How people with dyslexia learn mathematics differently

If the difficulties that most of us associate with dyslexia are compared to the skills needed to succeed in maths, a considerable overlap is obvious. Most of the difficulties experienced by the dyslexic learner affect the skills required to succeed in maths.

Dyscalculia is a condition that affects the ability to acquire arithmetical skills. This can include difficulty understanding simple number concepts, a lack of intuitive grasp of numbers, and problems learning number facts and procedures. Dyslexic learners often have difficulty with the sequences, direction, calculations, following procedures and abstract concepts in mathematics.

Areas of difficulty can include:

Numbers and the number system

• counting objects
• processing and memorising sequences
• grasping the underlying structure of the number system
• using the interval-based structure of number lines
• counting backwards and forwards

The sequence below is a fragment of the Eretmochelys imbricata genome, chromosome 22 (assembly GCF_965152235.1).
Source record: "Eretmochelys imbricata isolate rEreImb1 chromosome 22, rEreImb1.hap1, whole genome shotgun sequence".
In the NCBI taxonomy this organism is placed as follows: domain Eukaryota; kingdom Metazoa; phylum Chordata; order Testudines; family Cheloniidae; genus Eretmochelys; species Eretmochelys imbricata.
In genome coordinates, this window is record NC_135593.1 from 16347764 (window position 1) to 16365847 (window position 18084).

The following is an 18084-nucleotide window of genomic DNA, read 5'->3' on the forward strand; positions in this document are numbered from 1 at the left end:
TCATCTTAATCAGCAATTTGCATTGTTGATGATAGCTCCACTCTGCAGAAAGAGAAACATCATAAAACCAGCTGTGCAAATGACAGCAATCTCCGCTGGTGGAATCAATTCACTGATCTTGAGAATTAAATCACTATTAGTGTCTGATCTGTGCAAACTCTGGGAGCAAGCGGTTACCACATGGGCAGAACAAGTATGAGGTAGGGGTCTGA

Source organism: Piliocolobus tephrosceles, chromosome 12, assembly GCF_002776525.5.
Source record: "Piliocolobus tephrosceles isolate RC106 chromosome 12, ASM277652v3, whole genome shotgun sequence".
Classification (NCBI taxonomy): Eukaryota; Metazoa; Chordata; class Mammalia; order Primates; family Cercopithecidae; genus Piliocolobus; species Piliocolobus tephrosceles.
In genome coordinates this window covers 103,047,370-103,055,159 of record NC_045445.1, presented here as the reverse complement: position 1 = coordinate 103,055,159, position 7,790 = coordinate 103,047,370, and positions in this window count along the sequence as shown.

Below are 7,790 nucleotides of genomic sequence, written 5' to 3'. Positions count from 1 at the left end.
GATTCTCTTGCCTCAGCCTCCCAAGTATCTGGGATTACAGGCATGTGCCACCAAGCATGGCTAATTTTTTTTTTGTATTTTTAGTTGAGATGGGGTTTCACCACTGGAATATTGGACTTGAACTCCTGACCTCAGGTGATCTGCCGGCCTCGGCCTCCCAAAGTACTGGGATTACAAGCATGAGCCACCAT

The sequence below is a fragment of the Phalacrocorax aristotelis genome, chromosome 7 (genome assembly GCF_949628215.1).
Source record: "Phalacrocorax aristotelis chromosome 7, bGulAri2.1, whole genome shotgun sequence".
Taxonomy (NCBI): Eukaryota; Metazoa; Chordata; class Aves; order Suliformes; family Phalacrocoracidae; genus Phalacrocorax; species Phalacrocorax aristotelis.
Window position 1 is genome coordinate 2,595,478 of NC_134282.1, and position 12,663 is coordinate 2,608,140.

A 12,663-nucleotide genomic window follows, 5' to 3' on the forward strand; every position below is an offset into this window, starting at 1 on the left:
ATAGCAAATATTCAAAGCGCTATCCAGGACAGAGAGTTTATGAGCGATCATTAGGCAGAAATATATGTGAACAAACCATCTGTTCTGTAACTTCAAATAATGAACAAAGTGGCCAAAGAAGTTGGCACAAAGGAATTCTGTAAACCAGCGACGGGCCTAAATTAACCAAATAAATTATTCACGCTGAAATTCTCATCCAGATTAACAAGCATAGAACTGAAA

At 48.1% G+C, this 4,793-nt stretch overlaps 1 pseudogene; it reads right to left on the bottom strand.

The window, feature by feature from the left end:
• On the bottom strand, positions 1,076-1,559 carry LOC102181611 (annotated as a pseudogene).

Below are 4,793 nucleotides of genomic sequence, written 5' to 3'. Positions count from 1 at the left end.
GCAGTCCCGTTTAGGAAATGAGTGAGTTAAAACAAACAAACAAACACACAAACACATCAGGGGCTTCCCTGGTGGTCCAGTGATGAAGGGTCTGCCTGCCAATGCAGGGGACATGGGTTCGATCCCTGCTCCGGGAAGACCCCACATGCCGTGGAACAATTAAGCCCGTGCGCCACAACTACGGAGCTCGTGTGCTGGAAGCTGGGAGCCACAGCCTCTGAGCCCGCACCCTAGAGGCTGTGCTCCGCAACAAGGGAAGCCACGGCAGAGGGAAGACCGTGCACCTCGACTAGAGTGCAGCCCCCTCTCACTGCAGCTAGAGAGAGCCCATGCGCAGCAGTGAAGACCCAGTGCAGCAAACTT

• understanding place value
• find fractions confusing

Calculations

• combining and partitioning numbers
• learning number facts 'by heart'
• remembering mental calculation strategies and methods
• counting difficulties leading to subtraction errors
• short term memory overburdened with mental arithmetic
• problems recording calculations on paper
• problems using calculators

Solving problems

• reading and understanding word problems (unusual words and mathematical language)
• identifying clues to recognise. develop and predict patterns to help solve problems
• understanding and retaining the meaning of abstract mathematical vocabulary
• deciding which operations to use ( + - x / ) to solve a problem
• finding difference and division without reverting to formal operations
• unsettled by the insecurity of estimation

Measures, shape and space

• sequencing of time
• left / right confusion with problems in position, direction and movement
• vocabulary relating to measures, shape, space